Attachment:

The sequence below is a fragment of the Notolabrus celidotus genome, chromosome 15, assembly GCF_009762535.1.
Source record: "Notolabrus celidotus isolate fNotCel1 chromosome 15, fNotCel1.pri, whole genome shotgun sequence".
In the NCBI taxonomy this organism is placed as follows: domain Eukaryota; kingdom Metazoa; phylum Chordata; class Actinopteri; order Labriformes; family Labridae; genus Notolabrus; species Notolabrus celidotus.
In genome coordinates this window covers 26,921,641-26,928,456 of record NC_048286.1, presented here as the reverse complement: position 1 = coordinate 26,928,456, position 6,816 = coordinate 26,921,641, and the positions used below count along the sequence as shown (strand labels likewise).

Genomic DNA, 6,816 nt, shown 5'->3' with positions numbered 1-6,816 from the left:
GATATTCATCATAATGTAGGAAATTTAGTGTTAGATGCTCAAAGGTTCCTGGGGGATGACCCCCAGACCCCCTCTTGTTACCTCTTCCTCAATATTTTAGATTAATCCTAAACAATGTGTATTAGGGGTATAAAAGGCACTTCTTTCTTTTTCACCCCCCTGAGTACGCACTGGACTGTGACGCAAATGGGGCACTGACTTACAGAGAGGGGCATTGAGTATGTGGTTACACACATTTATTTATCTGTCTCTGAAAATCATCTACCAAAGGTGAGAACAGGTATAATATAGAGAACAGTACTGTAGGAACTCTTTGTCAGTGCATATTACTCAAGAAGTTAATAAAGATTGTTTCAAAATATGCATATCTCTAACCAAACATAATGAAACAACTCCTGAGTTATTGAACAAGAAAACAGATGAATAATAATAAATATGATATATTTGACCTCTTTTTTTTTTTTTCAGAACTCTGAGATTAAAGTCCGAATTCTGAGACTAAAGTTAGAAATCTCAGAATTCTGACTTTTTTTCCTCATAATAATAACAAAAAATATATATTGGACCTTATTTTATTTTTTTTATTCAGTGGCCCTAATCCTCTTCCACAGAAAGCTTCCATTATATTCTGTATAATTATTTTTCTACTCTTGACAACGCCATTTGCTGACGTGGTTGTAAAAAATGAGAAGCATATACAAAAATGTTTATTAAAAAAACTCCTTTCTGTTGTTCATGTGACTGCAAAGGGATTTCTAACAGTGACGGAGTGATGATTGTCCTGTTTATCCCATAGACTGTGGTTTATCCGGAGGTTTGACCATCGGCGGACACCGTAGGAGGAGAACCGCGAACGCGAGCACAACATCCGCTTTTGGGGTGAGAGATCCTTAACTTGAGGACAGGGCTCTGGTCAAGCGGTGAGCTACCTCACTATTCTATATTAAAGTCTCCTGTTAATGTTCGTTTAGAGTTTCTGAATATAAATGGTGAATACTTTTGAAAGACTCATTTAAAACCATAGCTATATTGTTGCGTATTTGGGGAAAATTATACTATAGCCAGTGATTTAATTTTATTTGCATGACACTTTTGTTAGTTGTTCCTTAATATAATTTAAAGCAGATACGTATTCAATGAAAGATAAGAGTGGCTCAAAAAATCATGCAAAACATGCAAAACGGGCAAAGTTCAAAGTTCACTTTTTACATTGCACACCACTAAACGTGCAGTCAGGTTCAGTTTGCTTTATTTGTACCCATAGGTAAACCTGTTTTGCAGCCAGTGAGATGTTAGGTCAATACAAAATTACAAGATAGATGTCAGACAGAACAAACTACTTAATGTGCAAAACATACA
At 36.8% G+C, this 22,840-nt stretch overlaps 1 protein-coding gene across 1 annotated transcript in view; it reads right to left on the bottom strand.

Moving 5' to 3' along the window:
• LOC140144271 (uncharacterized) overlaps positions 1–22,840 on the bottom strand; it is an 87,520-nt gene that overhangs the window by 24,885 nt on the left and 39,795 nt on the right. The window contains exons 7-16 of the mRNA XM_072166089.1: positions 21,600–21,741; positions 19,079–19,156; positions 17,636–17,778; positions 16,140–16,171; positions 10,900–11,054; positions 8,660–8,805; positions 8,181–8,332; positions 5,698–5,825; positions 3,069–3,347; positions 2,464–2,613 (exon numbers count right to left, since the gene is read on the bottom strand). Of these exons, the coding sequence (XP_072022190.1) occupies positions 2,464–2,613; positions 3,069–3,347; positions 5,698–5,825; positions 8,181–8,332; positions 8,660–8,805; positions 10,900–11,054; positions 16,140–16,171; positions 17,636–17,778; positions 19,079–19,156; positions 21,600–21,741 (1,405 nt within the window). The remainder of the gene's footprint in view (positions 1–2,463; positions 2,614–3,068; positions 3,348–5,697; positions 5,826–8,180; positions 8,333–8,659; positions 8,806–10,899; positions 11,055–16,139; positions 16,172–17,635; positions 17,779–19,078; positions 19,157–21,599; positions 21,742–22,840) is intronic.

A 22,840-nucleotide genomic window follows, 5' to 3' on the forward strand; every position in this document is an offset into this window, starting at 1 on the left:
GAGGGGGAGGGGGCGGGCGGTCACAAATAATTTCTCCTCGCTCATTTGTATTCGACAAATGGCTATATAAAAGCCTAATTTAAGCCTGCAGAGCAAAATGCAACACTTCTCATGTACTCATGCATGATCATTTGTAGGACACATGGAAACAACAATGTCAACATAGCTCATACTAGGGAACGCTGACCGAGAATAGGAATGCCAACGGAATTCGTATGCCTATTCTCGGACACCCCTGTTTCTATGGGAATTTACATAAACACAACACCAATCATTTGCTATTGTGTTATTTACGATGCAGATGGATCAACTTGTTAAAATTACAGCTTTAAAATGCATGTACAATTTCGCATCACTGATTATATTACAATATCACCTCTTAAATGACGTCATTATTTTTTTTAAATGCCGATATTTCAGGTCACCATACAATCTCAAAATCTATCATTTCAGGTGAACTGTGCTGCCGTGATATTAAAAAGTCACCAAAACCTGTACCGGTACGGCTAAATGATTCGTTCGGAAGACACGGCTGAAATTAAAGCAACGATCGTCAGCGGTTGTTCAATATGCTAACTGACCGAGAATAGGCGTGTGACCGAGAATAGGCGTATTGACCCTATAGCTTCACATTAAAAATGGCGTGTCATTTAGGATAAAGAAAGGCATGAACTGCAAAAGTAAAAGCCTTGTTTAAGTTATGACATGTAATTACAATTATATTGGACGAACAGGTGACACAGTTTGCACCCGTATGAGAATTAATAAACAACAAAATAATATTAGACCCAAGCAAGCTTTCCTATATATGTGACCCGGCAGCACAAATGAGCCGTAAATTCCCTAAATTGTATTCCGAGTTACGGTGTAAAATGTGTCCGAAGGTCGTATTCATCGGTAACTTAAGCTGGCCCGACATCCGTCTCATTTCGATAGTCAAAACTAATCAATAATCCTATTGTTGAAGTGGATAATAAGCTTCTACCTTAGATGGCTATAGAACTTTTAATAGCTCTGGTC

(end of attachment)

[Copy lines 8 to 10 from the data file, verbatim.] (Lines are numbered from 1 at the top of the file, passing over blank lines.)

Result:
Moving 5' to 3' along the window:
• LOC140144271 (uncharacterized) overlaps positions 1–22,840 on the bottom strand; it is an 87,520-nt gene that overhangs the window by 24,885 nt on the left and 39,795 nt on the right. The window contains exons 7-16 of the mRNA XM_072166089.1: positions 21,600–21,741; positions 19,079–19,156; positions 17,636–17,778; positions 16,140–16,171; positions 10,900–11,054; positions 8,660–8,805; positions 8,181–8,332; positions 5,698–5,825; positions 3,069–3,347; positions 2,464–2,613 (exon numbers count right to left, since the gene is read on the bottom strand). Of these exons, the coding sequence (XP_072022190.1) occupies positions 2,464–2,613; positions 3,069–3,347; positions 5,698–5,825; positions 8,181–8,332; positions 8,660–8,805; positions 10,900–11,054; positions 16,140–16,171; positions 17,636–17,778; positions 19,079–19,156; positions 21,600–21,741 (1,405 nt within the window). The remainder of the gene's footprint in view (positions 1–2,463; positions 2,614–3,068; positions 3,348–5,697; positions 5,826–8,180; positions 8,333–8,659; positions 8,806–10,899; positions 11,055–16,139; positions 16,172–17,635; positions 17,779–19,078; positions 19,157–21,599; positions 21,742–22,840) is intronic.

A 22,840-nucleotide genomic window follows, 5' to 3' on the forward strand; every position in this document is an offset into this window, starting at 1 on the left: